Scully, whose sister Maureen DeMarco
died when the twin-engine commuter
airplane crashed in Raisinville
Township.
"Just a mention of the airport
hurts."
But Scully got a personalized

history of tension
between Kirk and
the Review.
"The Review
has had a prob-
lem with him,"
Brown said.
"That might have
been his motiva-
tion to choose the
Review."
Brown said he

The Review
has had a problem
with him"
- Geoff Brown,
The Michigan Review

sonal vendetta
against him.
"The Review has
called me 'Dick
Jerk.' They have
called me 'Roy
Cohn.' They :have
called me 'Richard
Nixon,"' Kirk:said.
"They're just fling-
ing mud at me"

license plate reading

The National
Center for
Atmospheric
Research in
Boulder will
begin tests in
March to deter-
mine if large-
droplet icing
contributed to
the accident,
M a r c i a
Politovich, a
scientist with
the research

" A day doesn't
go by when you
don't think about
them 100 times.3"
- Colleeen Scully
Sister of crash victim

"HEY SIS," to
remind her of
DeMarco 's
signature
greeting on
letters.
Too often
co-workers
and friends
believe it will
be easy to
return to their
daily lives,
said Albert
Cain, a profes-
sor of psychol-

discovered Kirk's

alleged fraud after receiving "several e-
mails from College Republicans saying
this had happened."
Kirk said there are certain members
of the College Republicans who are
conspiring against him.
He said these members are admitting
many people into the group who have
not participated in events only to aid

Brown said Kirk was the only mem-
ber of the College Republicans who
pretended to be a Review writer. Also,
Brown said he has been unofficially
told that Kirk forged a press identifica-
tion pass, but that charge has not been
confirmed.
"Allegedly, Nick (Kirk) made a press
I.D., got it laminated at Kinkots and
signed my name to it," Brown said.

_

center, told The Detroit News yester-
day.
Transcripts of the plane's flight
recorder data could be available the
second week of March, National
Transportation Safety Board
spokesman Paul Schlamm said.
More than a month after the crash,
relatives of the victims are still trying to
cope.

ogy at the University.
"People expect them to 'get over
it' in a couple months," Cain said.
"Research data show that the
grieving process runs its course in
two to five years. People shouldn't
be rushed into getting back into their
regular lives. This is a long,
heartache-filled process."

VARSITY
TENNIS
CENTER

GRouP MEElTINGS

U Black Biology Association, General
meeting, 764-1066, Michigan
Union, Conference Room 2202, 5-
6 p.m.
0 College Republicans, 747-6022,
Michigan League, Room D, 8
p.m.
U Graduate Christian Fellowship, 669.
6145, Ann Arbor Christian
Reformed Church, 1717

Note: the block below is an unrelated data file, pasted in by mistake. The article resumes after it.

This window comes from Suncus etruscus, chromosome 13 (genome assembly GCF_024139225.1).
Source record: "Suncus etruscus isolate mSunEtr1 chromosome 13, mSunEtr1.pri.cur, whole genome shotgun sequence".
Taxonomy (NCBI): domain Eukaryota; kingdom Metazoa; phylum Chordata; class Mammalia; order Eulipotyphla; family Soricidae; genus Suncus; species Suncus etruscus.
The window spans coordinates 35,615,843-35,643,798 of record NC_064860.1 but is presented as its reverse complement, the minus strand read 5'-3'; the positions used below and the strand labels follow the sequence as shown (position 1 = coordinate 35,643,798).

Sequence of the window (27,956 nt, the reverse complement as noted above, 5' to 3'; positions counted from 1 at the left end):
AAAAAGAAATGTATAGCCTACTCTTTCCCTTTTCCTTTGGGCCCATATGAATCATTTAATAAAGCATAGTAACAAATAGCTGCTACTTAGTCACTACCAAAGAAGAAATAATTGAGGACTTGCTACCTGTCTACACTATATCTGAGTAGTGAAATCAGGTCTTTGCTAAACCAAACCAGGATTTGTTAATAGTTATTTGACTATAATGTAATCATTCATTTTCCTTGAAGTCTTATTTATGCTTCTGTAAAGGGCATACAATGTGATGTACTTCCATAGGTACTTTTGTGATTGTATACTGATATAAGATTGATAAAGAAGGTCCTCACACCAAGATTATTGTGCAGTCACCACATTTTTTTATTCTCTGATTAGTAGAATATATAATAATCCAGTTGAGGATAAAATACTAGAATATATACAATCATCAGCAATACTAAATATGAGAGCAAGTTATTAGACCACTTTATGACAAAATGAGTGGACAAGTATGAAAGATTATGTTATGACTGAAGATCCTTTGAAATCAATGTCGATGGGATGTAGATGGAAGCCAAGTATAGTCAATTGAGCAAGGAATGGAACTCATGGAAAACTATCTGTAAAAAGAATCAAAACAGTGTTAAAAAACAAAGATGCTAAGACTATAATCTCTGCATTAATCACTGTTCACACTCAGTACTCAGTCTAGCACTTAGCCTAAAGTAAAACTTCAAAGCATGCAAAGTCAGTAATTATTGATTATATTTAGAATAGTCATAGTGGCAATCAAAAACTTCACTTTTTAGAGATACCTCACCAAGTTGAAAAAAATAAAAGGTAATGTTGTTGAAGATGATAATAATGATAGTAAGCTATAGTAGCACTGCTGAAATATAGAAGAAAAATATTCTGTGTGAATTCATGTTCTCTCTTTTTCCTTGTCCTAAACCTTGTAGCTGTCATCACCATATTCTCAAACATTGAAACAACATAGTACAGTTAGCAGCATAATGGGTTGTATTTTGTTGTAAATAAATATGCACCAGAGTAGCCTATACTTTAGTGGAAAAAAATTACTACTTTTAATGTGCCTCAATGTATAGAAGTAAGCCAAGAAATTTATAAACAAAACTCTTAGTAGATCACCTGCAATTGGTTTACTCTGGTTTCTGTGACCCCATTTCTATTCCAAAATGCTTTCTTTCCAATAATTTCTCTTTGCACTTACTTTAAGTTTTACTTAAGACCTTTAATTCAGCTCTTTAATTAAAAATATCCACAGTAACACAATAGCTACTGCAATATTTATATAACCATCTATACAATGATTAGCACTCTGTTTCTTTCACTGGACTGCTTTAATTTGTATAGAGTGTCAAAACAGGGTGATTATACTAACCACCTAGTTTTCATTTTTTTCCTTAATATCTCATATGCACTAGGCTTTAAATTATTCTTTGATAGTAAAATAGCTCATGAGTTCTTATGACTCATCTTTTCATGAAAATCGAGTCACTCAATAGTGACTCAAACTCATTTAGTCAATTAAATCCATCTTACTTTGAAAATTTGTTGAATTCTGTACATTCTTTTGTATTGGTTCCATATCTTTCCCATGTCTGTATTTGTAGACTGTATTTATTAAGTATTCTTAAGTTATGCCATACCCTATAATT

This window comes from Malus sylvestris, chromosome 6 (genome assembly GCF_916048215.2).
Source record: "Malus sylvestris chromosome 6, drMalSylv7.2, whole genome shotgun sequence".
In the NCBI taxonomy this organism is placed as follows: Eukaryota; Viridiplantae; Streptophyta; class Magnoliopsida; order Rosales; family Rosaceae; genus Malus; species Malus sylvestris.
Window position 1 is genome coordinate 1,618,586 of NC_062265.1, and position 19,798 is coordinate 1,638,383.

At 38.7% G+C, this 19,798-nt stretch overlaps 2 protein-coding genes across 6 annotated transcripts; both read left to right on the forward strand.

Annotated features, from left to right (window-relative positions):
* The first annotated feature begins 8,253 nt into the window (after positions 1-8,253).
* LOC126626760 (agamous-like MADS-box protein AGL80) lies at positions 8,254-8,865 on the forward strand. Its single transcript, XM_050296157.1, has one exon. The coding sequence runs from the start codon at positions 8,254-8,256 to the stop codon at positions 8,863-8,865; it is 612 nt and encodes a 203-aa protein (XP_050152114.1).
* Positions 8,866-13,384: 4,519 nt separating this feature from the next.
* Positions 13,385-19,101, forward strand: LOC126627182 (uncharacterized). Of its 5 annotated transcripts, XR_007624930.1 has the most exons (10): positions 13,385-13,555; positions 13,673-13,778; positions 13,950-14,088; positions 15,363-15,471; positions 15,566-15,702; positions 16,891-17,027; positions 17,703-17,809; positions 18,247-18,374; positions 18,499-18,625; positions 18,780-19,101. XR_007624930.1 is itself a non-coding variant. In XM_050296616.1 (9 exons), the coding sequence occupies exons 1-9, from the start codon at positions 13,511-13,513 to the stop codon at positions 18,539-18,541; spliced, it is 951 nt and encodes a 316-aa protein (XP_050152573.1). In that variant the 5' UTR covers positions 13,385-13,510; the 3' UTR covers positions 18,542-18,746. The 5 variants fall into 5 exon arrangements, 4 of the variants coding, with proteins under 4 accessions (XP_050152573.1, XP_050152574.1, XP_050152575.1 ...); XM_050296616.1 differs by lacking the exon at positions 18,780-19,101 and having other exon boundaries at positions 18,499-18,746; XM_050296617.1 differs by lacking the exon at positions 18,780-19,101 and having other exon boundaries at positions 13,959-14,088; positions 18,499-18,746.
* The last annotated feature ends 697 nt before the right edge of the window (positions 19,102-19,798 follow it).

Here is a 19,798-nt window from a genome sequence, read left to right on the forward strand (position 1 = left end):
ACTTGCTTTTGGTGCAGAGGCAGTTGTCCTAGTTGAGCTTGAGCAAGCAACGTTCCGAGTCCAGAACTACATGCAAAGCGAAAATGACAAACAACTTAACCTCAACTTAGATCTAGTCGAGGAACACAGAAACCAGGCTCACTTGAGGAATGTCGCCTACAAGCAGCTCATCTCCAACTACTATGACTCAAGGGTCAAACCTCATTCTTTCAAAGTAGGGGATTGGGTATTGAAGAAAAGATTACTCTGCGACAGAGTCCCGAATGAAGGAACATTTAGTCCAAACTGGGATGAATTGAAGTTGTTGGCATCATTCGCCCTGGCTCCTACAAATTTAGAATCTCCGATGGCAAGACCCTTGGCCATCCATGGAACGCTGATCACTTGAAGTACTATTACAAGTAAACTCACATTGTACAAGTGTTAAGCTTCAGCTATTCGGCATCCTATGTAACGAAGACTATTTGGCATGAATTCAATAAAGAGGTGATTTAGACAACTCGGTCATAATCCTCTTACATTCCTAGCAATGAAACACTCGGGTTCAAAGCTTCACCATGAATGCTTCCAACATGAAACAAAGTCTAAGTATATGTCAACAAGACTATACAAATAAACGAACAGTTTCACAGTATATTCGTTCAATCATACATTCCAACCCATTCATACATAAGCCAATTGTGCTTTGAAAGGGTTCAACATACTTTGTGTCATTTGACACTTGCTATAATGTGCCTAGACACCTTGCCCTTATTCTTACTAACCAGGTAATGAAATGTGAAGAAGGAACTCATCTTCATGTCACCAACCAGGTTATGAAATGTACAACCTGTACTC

Broadway, 7 p.m.
U Korean Students Association,
Michigan League, Henderson
Room, 7 P.m.
U Michigan Union Program Board, gen-
eral meeting, 764-5750,
Michigan Union, Bates Room, 6
0 Reo Chavurah, Weekly meeting,
669-0388, Hillel, 1429 Hill St.,
7:30 p.m.
U Student Group for Relatives of
Persons with Mental Illness, 994-
6611, Lounge of St. Clare's
Episcopal Church, 2309 Packard
Rd., 7:30-9:00 p.m.
nb ThLa ! ft.u D!2nCt 07-0l41'7 Ml.A d

Building, Jean and Paul Slusser
Gallery, 11 a.m.-4 p.m.
J "Complire for Lent, sponsored by
The Lutheran Campus Ministry,
Lord of Light Lutheran Church,
801 South Forest Avenue, 7 p.m.
U "Eugenics, Genetics, and Public
Health," sponsored by Rackham
Dean's Office, School of Public
Health Building 1, Faculty Lounge
3026, 12-1:30 p.m.
U "Guest Speaker Speaking on the
Upanishads: Sharada Kumar,"
sponsored b Hindu Students
Council, Michigan Union, Pond
Room, 8 p.m.
Q "Internship and Summer Job Fair,"
sponsored by CP&P, Michigan
Union, 12-4 p.m.
U "Internship Forum," sponsored by
The Colee Democrats, Michigan
League, Koessler Room, 7:30
p.m.
U "JP Morgan and Company, Inc.:
Information Session," sponsored
by CP&P, Michigan Union, Crofoot
Room, 6-7 p.m.
U "Profs. Caspar p and Wolfoff
Speaking," Lecture, sponsored byr

Conference Room, 2:30-4 p.m.
Q "Wednesday Workshops: Tell 'Em:
Promoting Your Event on
Campus, sponsored by The
Division for Student Affairs, News
and Information Services
Building, 12:10-1 p.m.
SERVICES
Q Campus information Centers,
Michigan Union and Pierpont
Commons, 763-INFO,
info@umich.edu, UMeEvents on
GOpherBLUE, and http://
www.umich.edu/-info on the
World Wide Web
U English Composition Board Peer
Tutoring, need help with a paper?,
Angell Hall, Room 444C, 7-11
U Tutoring for100-200 Level Courses
in Chemistry, Physics, and Math,
7646250, Markley and Bursley
Hall Libraries, 7-9 p.m. and
Shapiro Library, Room 2166 8-10
p.m.
U Northwalk, 763-WALK, Bursiey Hall,

WANTS
YOU!
Now taking applications for Executive Board Positions!
The Universities Activities Center is the-largest student-run organization
on campus. Our goal is to provide educational and social
programming for the entire student body.